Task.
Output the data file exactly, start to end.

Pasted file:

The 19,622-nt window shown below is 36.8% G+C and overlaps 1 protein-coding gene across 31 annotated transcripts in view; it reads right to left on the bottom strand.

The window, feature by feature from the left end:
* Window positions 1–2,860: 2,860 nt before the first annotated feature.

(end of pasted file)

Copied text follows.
The 19,622-nt window shown below is 36.8% G+C and overlaps 1 protein-coding gene across 31 annotated transcripts in view; it reads right to left on the bottom strand.

The window, feature by feature from the left end:
* Window positions 1–2,860: 2,860 nt before the first annotated feature.